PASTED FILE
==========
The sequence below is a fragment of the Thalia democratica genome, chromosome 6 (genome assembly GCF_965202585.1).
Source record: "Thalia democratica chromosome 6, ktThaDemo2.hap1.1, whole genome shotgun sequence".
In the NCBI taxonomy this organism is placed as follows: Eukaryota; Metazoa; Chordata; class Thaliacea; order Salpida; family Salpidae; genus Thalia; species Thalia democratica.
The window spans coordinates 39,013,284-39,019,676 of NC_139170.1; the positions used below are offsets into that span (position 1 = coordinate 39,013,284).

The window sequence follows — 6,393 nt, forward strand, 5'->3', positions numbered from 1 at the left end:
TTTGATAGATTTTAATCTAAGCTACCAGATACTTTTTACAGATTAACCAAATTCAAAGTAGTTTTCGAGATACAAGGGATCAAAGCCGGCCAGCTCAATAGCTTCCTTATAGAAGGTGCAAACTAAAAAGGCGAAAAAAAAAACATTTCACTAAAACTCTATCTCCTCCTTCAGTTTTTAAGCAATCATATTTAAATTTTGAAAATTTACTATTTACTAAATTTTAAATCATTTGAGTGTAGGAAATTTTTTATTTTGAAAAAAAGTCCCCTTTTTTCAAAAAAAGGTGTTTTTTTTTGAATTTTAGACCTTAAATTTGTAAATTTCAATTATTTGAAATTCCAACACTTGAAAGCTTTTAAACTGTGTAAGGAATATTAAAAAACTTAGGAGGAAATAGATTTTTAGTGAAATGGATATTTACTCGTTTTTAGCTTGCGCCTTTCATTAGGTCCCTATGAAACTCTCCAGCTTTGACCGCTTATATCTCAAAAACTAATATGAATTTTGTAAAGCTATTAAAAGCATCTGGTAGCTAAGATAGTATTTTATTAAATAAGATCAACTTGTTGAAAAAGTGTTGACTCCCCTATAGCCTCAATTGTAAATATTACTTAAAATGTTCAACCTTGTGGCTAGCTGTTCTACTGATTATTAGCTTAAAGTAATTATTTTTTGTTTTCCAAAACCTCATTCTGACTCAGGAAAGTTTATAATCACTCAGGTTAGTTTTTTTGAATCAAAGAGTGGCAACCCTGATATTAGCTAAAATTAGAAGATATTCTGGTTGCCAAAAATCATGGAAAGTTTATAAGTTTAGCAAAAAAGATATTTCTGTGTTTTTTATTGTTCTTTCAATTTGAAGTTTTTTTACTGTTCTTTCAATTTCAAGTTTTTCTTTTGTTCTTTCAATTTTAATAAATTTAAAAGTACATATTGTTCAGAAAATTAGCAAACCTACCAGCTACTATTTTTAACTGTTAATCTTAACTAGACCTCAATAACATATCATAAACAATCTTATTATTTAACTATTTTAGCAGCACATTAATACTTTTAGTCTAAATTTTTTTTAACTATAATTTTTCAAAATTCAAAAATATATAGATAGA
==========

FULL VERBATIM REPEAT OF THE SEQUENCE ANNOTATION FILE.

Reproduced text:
The sequence below is a fragment of the Thalia democratica genome, chromosome 6 (genome assembly GCF_965202585.1).
Source record: "Thalia democratica chromosome 6, ktThaDemo2.hap1.1, whole genome shotgun sequence".
In the NCBI taxonomy this organism is placed as follows: Eukaryota; Metazoa; Chordata; class Thaliacea; order Salpida; family Salpidae; genus Thalia; species Thalia democratica.
The window spans coordinates 39,013,284-39,019,676 of NC_139170.1; the positions used below are offsets into that span (position 1 = coordinate 39,013,284).

The window sequence follows — 6,393 nt, forward strand, 5'->3', positions numbered from 1 at the left end:
TTTGATAGATTTTAATCTAAGCTACCAGATACTTTTTACAGATTAACCAAATTCAAAGTAGTTTTCGAGATACAAGGGATCAAAGCCGGCCAGCTCAATAGCTTCCTTATAGAAGGTGCAAACTAAAAAGGCGAAAAAAAAAACATTTCACTAAAACTCTATCTCCTCCTTCAGTTTTTAAGCAATCATATTTAAATTTTGAAAATTTACTATTTACTAAATTTTAAATCATTTGAGTGTAGGAAATTTTTTATTTTGAAAAAAAGTCCCCTTTTTTCAAAAAAAGGTGTTTTTTTTTGAATTTTAGACCTTAAATTTGTAAATTTCAATTATTTGAAATTCCAACACTTGAAAGCTTTTAAACTGTGTAAGGAATATTAAAAAACTTAGGAGGAAATAGATTTTTAGTGAAATGGATATTTACTCGTTTTTAGCTTGCGCCTTTCATTAGGTCCCTATGAAACTCTCCAGCTTTGACCGCTTATATCTCAAAAACTAATATGAATTTTGTAAAGCTATTAAAAGCATCTGGTAGCTAAGATAGTATTTTATTAAATAAGATCAACTTGTTGAAAAAGTGTTGACTCCCCTATAGCCTCAATTGTAAATATTACTTAAAATGTTCAACCTTGTGGCTAGCTGTTCTACTGATTATTAGCTTAAAGTAATTATTTTTTGTTTTCCAAAACCTCATTCTGACTCAGGAAAGTTTATAATCACTCAGGTTAGTTTTTTTGAATCAAAGAGTGGCAACCCTGATATTAGCTAAAATTAGAAGATATTCTGGTTGCCAAAAATCATGGAAAGTTTATAAGTTTAGCAAAAAAGATATTTCTGTGTTTTTTATTGTTCTTTCAATTTGAAGTTTTTTTACTGTTCTTTCAATTTCAAGTTTTTCTTTTGTTCTTTCAATTTTAATAAATTTAAAAGTACATATTGTTCAGAAAATTAGCAAACCTACCAGCTACTATTTTTAACTGTTAATCTTAACTAGACCTCAATAACATATCATAAACAATCTTATTATTTAACTATTTTAGCAGCACATTAATACTTTTAGTCTAAATTTTTTTTAACTATAATTTTTCAAAATTCAAAAATATATAGATAGA